Pope Francis has offered prayers for "our Muslim brothers" killed in the attack against two mosques in Christchurch, New Zealand.
Francis in his traditional Sunday prayer said that the mosque attack victims were added "to the pain wars and conflicts that don't cease to afflict humanity."
Francis led the faithful in a silent prayer "for our Muslim brothers who were killed" and renewed "an invitation to unite in prayer and gestures of peace to oppose hatred and violence."
The public prayers follow a telegram of condolences sent after the Friday attacks that claimed 50 victims in which the pontiff denounced "the senseless acts of violence."
A 28-year-old white supremacist from Australia is suspected in carrying out the worst terror attack in New Zealand's modern history.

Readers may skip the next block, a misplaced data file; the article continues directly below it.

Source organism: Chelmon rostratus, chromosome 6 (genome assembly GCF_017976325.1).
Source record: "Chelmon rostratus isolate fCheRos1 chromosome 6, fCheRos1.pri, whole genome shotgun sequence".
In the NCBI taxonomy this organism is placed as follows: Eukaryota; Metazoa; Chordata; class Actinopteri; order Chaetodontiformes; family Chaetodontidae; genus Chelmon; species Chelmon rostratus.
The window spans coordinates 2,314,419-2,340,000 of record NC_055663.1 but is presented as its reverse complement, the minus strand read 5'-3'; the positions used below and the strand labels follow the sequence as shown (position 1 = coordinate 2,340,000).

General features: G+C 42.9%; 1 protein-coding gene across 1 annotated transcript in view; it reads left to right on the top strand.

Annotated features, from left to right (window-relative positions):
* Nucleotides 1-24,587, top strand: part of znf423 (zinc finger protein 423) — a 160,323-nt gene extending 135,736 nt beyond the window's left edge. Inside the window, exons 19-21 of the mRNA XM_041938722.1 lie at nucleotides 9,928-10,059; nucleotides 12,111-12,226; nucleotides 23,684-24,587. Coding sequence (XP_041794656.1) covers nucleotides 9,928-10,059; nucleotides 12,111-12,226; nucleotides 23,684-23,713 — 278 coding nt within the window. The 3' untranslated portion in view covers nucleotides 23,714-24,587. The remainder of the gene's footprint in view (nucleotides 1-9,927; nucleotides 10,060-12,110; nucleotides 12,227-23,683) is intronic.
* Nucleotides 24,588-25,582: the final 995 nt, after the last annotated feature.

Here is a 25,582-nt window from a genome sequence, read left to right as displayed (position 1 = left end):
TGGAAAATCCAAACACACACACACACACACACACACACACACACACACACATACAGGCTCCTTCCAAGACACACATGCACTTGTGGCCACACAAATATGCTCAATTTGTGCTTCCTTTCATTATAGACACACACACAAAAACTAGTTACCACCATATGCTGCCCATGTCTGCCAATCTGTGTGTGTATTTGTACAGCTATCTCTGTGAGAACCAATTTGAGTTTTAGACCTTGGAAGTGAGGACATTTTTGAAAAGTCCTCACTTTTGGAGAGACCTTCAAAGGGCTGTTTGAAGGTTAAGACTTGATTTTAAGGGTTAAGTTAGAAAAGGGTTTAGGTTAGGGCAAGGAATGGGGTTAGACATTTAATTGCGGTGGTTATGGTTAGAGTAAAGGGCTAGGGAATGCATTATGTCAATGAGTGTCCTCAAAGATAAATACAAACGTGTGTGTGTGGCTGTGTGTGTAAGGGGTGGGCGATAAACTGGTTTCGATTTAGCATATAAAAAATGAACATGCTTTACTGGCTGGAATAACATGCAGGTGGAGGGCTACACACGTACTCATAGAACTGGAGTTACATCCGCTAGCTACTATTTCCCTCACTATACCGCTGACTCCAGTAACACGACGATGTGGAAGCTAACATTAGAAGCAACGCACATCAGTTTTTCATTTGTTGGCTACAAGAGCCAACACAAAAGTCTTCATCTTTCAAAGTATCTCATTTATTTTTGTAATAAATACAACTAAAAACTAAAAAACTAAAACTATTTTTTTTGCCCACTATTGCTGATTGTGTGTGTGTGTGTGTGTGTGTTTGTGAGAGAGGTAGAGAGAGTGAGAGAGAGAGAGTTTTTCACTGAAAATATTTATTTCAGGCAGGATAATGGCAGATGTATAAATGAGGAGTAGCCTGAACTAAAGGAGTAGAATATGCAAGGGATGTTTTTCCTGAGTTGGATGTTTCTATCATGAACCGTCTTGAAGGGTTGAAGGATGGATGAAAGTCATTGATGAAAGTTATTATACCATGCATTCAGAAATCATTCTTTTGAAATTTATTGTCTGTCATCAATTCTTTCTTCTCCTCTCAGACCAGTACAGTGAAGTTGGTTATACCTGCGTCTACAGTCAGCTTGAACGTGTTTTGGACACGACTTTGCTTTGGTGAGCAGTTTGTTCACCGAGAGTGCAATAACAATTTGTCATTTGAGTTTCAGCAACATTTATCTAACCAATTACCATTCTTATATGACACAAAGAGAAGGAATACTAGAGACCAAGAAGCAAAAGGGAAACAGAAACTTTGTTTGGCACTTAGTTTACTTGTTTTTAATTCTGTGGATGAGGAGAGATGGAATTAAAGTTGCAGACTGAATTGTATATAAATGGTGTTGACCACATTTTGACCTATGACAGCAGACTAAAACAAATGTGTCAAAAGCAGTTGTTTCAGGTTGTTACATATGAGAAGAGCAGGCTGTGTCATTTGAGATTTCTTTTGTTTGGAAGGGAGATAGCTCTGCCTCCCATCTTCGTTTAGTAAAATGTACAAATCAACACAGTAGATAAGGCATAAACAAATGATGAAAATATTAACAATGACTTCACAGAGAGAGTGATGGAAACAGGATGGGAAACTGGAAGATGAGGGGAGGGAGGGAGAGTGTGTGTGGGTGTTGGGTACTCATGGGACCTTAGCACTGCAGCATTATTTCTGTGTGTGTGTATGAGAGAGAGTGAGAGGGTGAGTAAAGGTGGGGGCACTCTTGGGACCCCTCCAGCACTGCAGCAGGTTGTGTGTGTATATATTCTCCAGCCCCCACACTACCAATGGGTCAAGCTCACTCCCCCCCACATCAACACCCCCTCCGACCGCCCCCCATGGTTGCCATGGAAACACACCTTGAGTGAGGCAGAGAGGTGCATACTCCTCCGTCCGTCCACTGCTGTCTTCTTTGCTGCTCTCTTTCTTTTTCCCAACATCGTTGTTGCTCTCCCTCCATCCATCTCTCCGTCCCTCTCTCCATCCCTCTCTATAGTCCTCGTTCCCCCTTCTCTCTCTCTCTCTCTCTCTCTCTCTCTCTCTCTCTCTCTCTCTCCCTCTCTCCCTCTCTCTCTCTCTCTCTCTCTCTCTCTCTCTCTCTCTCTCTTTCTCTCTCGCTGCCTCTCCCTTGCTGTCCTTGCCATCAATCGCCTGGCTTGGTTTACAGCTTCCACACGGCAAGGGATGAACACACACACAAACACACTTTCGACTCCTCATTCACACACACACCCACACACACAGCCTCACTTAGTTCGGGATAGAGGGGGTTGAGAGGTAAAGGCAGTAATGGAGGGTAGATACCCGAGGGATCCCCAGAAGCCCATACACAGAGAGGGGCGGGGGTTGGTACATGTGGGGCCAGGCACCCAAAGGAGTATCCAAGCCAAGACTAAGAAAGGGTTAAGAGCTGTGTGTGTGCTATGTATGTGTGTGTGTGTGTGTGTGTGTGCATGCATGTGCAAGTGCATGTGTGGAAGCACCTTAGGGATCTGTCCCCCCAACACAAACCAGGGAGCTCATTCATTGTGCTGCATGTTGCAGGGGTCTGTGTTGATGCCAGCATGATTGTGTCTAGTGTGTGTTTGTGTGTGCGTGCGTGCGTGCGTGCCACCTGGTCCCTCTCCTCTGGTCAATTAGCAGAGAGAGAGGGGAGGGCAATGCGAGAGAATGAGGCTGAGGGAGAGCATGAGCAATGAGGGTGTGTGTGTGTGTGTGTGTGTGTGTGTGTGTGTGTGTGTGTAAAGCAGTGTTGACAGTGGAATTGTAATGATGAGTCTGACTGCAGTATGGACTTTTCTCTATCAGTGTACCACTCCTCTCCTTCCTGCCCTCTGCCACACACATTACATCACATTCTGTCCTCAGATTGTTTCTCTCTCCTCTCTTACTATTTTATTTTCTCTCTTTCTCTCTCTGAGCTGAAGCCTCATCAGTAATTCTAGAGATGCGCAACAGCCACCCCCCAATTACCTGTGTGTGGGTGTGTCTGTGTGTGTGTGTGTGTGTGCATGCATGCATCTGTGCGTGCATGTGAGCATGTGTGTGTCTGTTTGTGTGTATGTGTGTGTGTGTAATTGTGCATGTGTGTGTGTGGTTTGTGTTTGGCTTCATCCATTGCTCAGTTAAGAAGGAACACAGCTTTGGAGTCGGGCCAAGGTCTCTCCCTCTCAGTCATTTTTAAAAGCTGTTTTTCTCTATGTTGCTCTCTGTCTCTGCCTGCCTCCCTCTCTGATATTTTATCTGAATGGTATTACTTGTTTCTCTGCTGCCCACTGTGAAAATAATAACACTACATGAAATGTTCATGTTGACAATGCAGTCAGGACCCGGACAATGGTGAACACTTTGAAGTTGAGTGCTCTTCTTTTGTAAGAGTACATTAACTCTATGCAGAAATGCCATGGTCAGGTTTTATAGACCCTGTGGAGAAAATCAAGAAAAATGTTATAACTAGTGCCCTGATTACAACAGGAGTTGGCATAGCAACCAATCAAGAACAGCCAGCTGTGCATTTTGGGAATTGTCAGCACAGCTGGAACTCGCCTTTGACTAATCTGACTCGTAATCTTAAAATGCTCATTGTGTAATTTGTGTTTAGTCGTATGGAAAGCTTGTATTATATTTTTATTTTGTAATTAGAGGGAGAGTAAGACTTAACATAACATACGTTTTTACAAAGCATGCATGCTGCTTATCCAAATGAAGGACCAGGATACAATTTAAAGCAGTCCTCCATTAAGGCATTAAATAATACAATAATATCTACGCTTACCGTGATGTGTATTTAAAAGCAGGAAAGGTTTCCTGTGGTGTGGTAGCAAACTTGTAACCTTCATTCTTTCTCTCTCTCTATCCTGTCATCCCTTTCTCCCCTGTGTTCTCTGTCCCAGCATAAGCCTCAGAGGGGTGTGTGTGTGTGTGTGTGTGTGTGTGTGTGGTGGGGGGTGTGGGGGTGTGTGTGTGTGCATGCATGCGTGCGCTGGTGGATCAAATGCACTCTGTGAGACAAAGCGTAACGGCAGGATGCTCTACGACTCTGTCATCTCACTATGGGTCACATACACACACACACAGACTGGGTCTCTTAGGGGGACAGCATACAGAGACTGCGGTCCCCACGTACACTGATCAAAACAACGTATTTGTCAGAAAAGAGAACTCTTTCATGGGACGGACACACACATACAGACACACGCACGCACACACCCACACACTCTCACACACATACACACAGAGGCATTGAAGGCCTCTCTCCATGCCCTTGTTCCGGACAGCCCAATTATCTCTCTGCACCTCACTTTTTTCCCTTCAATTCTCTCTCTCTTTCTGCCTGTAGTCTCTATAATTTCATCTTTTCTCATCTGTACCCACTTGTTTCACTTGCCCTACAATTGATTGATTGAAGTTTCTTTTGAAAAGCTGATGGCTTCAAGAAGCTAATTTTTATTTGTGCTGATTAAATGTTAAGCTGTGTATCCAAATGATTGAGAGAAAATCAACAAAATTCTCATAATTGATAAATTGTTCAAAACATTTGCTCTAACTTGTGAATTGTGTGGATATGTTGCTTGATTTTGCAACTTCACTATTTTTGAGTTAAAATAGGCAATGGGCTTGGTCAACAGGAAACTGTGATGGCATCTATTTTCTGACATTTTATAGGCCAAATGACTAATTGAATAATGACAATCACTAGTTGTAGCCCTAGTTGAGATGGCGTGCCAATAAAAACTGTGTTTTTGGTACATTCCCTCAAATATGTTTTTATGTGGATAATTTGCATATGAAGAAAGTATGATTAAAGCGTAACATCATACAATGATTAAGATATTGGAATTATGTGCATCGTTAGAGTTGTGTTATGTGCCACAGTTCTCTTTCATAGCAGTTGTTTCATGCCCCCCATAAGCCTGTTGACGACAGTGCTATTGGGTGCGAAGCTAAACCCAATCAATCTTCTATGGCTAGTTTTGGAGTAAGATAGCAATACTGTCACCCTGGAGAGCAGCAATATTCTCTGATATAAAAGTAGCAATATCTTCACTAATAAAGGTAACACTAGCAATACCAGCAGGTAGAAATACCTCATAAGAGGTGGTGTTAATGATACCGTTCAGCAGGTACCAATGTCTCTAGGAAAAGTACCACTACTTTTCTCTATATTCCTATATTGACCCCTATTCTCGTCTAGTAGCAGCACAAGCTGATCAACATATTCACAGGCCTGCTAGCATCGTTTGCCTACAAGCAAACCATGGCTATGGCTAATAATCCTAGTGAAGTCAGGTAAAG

Australia's Nine Network television, meanwhile, has broadcast an interview with a woman and a man who it says are a grandmother and an uncle of Brenton Harrison Tarrant, the Australian man accused of carrying out the mass shootings at two New Zealand mosques.
The woman, identified as Marie Fitzgerald, says, "It's just so much for everything to take in that somebody in our family would do anything like this."
She adds, "It's only since he traveled overseas, I think, that the boy has changed completely ..."
The uncle, Terry Fitzgerald, says, "We say sorry, for the families over there, for the dead and the injured, yeah we just, can't think nothing else, just want to go home and hide."
The interview was conducted Sunday in the Australian city of Grafton in New South Wales state.
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